From a technical perspective Webpass is deploying in line with the way the technology works. The radios are too expensive to deploy to smaller customers or to smaller buildings. A building also need to be within a mile of the base transmitter (and hopefully closer) to get good speeds. That is largely going to mean downtown deployments.

We know there are a number of other companies considering a similar plan. Starry announced almost two years ago that they were deploying something similar in Boston, but has yet to launch. We know AT&T and Verizon are both exploring something similar to this Google product using 5G radios. But all of these companies are going to be fighting over the same limited markets.

The cellular companies keep hinting in their press releases that they will be able to use 5G to bring gigabit speeds. When they say that, this is the kind of deployment they are talking about. The only way they are going to be able to bring gigabit wireless speeds to single family homes and to suburbs is if they can develop some sort of mini transmitters to go onto utility poles. That technology is going to require building fiber close to each house and the radios are going to replace fiber drops. The above deployment by Webpass is not hype – they already have customers in six markets. But this technology is not the panacea for fast broadband for everyone that you might believe from reading the press releases.

4 thoughts on “The Challenges of Fixed Gigabit Wireless

  1. Dear Doug:
    Some of us are “old enough” to remember the roll-out of LMDS… and other fixed wireless applications of millimeter spectrum. Some spectrum auction buyers bet big, but I am unsure whatever happened to the commercial applications. Another spectrum auction buyer, a university, seemed to have the resources and time-to-play (so to speak), but again, I am unsure whatever happened to their applications.

    The one aspect of the roll-out that threw everyone for a loop was — WEATHER. So long as it did not rain or there were no dust storms, the fixed wireless service worked wonderfully… So long as there were no leafy trees…

    Has the vendor / service provider “fixed” the weather problem?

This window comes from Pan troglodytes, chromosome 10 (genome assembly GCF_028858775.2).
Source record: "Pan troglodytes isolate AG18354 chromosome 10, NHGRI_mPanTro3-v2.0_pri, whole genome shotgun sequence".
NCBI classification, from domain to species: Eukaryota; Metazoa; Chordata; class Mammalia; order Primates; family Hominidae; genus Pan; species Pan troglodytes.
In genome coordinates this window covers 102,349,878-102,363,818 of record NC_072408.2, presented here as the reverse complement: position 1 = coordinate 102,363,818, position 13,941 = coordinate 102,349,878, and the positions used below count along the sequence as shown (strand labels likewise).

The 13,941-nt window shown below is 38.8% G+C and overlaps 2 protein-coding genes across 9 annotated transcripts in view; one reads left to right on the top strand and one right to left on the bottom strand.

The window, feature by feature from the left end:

Thank you for keeping us posted!!

    ~ Ron

  2. My sense of Webpass is that their antenna set-up is like a 5g-ish one-to-many antenna serving multiple residences line-of-sight with little antenna thingies on their windows. Not one-dish to one-dish. I may be wrong.

    I think they’re using mm wave technology and may be using (or trying to use) Artemis’ magic mm wave technology.

    I say “5g-ish” since 5g, while more probable than unicorns, is still aways off. I say “magic mm wave technology” because I read Artemis’ white paper and didn’t understand it; I don’t know if it works.

    Technically, a lot of millimeter wave talk is actually about something in the high centimeter range (between 20 and 30 GHz). I think Webpass is going up in the true mm band around 60 GHz. Oxygen’s great stuff for people but not so good for mm waves.

    All this is based on my non-expert self trying to make sense of what I read; I have no direct knowledge. My actual wireless experience consists of an old ham radio license and hooking up my home router.

    Al Bonnyman

    Al Bonnyman • Fiber Manager/City of Concord • Technologies Edge Inc. •
    704-920-5413 (office) • 706-766-1217 (mobile)
    (note the different area code for my mobile phone)

    From: POTs and PANs
    Reply-To: POTs and PANs
    Date: Wednesday, February 8, 2017 at 07:18
    To: Al Bonnyman
    Subject: [New post] The Challenges of Fixed Gigabit Wireless

    CCGConsulting posted: “We got a preview this week of what fixed wireless service might look like in urban environments. Google announced it is aggressively expanding the footprint of Webpass, the wireless ISP that Google purchased last year. The company has been operating in si”